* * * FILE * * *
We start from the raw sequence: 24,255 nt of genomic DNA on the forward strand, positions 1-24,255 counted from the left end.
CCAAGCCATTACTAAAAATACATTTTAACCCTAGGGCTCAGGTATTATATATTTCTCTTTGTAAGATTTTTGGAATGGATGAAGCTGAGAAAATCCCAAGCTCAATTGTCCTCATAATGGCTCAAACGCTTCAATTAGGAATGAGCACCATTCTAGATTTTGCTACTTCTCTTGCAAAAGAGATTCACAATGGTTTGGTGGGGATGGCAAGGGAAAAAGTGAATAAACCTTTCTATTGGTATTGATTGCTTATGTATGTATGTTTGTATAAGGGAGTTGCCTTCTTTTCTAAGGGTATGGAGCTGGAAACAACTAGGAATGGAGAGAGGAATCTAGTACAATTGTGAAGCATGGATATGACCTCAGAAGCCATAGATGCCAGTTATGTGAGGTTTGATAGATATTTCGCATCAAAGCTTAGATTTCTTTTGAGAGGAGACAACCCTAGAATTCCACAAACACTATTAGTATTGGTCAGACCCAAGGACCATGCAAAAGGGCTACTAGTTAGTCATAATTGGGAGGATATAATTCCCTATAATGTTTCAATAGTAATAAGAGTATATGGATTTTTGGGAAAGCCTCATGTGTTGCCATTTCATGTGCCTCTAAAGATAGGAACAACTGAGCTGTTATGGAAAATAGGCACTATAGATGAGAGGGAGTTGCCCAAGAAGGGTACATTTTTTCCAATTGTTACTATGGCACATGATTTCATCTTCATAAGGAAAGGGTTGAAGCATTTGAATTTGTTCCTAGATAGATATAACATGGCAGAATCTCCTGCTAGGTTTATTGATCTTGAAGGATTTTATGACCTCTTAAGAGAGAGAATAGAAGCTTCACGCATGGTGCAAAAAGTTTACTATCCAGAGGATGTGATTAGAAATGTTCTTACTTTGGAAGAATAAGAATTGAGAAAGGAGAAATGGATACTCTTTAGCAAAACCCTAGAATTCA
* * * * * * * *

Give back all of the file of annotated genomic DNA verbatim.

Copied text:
We start from the raw sequence: 24,255 nt of genomic DNA on the forward strand, positions 1-24,255 counted from the left end.
CCAAGCCATTACTAAAAATACATTTTAACCCTAGGGCTCAGGTATTATATATTTCTCTTTGTAAGATTTTTGGAATGGATGAAGCTGAGAAAATCCCAAGCTCAATTGTCCTCATAATGGCTCAAACGCTTCAATTAGGAATGAGCACCATTCTAGATTTTGCTACTTCTCTTGCAAAAGAGATTCACAATGGTTTGGTGGGGATGGCAAGGGAAAAAGTGAATAAACCTTTCTATTGGTATTGATTGCTTATGTATGTATGTTTGTATAAGGGAGTTGCCTTCTTTTCTAAGGGTATGGAGCTGGAAACAACTAGGAATGGAGAGAGGAATCTAGTACAATTGTGAAGCATGGATATGACCTCAGAAGCCATAGATGCCAGTTATGTGAGGTTTGATAGATATTTCGCATCAAAGCTTAGATTTCTTTTGAGAGGAGACAACCCTAGAATTCCACAAACACTATTAGTATTGGTCAGACCCAAGGACCATGCAAAAGGGCTACTAGTTAGTCATAATTGGGAGGATATAATTCCCTATAATGTTTCAATAGTAATAAGAGTATATGGATTTTTGGGAAAGCCTCATGTGTTGCCATTTCATGTGCCTCTAAAGATAGGAACAACTGAGCTGTTATGGAAAATAGGCACTATAGATGAGAGGGAGTTGCCCAAGAAGGGTACATTTTTTCCAATTGTTACTATGGCACATGATTTCATCTTCATAAGGAAAGGGTTGAAGCATTTGAATTTGTTCCTAGATAGATATAACATGGCAGAATCTCCTGCTAGGTTTATTGATCTTGAAGGATTTTATGACCTCTTAAGAGAGAGAATAGAAGCTTCACGCATGGTGCAAAAAGTTTACTATCCAGAGGATGTGATTAGAAATGTTCTTACTTTGGAAGAATAAGAATTGAGAAAGGAGAAATGGATACTCTTTAGCAAAACCCTAGAATTCA